It makes me smile to think they wore dresses every day as they worked so hard in and outside their homes. The ladies knew how to use a sewing machine and made their own dresses. I wonder if my grandmother owned a pair of pants. I have memories of visiting her home in Hicksville, and I remember her dresses.
I have a black-and-white photo of my Grandma and Grandpa Kimpel taken in the 1920s. Grandma’s plaid dress looks as if she completed more than a few hours of hard work while wearing it. Grandpa’s jeans had obviously been patched, more than once, at the knees. He didn’t take his hat off for the photo.
My mom had written a newspaper article which explained that Grandpa Kimpel raised the wheat that provided flour for Grandma’s homemade bread. He raised sugar cane, and the boys helped strip it, tie in bundles, and take to a press. She wrote that there was plenty of sorghum molasses for bread and pancakes.
Today, most of us know nothing about raising wheat and sugar cane and tying it in bundles and taking it to a press. My first thought was there is an online video that would explain it.
My dad said he liked to help in the kitchen, and his brothers called him “Mary.” Thankfully his nickname didn’t stick, and his nieces and nephews always called him “Uncle Vern.”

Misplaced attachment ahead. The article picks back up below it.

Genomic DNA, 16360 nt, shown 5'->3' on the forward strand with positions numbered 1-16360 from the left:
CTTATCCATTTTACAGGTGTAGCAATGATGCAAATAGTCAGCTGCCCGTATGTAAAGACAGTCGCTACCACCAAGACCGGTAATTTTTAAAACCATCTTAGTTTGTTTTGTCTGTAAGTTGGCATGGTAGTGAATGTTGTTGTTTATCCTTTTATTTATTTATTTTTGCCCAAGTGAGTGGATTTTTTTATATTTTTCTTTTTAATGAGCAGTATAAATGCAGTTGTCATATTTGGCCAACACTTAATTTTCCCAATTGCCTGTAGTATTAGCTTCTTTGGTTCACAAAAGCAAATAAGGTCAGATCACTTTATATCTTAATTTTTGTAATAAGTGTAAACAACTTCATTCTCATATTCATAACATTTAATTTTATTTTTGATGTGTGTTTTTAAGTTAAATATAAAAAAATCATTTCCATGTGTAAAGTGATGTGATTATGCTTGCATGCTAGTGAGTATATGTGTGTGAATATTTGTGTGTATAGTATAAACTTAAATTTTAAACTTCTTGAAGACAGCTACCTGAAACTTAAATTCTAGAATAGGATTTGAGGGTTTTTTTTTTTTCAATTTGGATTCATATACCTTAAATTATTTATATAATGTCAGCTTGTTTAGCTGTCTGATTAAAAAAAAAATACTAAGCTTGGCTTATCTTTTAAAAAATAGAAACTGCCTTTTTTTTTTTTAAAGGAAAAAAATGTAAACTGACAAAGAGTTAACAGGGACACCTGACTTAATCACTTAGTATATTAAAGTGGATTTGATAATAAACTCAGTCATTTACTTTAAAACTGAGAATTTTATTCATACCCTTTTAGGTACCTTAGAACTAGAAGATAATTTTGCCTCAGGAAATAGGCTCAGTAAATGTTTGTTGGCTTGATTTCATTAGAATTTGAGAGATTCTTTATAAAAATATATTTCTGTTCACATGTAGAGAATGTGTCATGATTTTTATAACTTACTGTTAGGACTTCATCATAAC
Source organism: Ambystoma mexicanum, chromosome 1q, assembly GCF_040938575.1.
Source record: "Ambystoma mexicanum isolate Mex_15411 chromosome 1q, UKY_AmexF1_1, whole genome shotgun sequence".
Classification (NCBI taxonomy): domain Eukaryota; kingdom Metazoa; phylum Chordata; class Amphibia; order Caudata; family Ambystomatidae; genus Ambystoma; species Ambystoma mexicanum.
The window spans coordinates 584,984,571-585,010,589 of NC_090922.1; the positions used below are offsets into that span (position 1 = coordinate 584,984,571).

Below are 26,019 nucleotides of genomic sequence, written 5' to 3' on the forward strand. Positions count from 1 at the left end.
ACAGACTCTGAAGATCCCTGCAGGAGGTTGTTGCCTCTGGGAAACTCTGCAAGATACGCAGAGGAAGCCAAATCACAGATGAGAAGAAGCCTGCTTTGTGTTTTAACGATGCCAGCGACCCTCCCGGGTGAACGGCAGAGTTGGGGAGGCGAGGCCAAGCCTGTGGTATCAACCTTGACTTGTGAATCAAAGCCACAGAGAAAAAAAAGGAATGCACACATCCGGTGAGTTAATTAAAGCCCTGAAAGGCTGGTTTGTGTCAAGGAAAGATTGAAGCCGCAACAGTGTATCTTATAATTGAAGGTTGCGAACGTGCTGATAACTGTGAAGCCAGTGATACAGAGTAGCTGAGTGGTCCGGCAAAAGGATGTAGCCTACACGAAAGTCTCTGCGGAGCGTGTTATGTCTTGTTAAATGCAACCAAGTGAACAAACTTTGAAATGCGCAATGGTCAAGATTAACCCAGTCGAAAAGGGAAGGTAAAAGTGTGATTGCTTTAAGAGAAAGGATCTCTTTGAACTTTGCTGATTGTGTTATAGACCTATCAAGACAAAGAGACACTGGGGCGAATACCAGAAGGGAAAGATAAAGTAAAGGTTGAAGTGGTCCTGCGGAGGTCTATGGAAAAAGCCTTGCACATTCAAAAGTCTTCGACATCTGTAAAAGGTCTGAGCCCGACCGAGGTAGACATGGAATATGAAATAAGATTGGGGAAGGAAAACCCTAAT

The majority of the siblings answered to their nicknames. My Uncle Ivan was known to us as “Uncle Dutch, and Floyd’s nickname was “Uncle Bean.”
My Uncle Bill’s given name is Kenneth Valentine. He was born on Valentine’s Day, and his Grandpa Kimpel’s first name was Valentine, thus the middle name.
In 1935, Joe Koerner asked Melvin to join him in working at the Kroger farm near Harrison, Ohio. Uncle Mel said he was so homesick after two weeks, he told Joe to bring his brother Forrest back with him after his trip up north, or he was going home.
Forrest was my “Uncle Johnny,” and he did go back to Harrison with Joe Koerner. Uncle Mel and Uncle Johnny decided to make Harrison their home, and that is why some of the cousins live in the Cincinnati area. I found a letter he had written to my parents and signed his name as “Johnny.”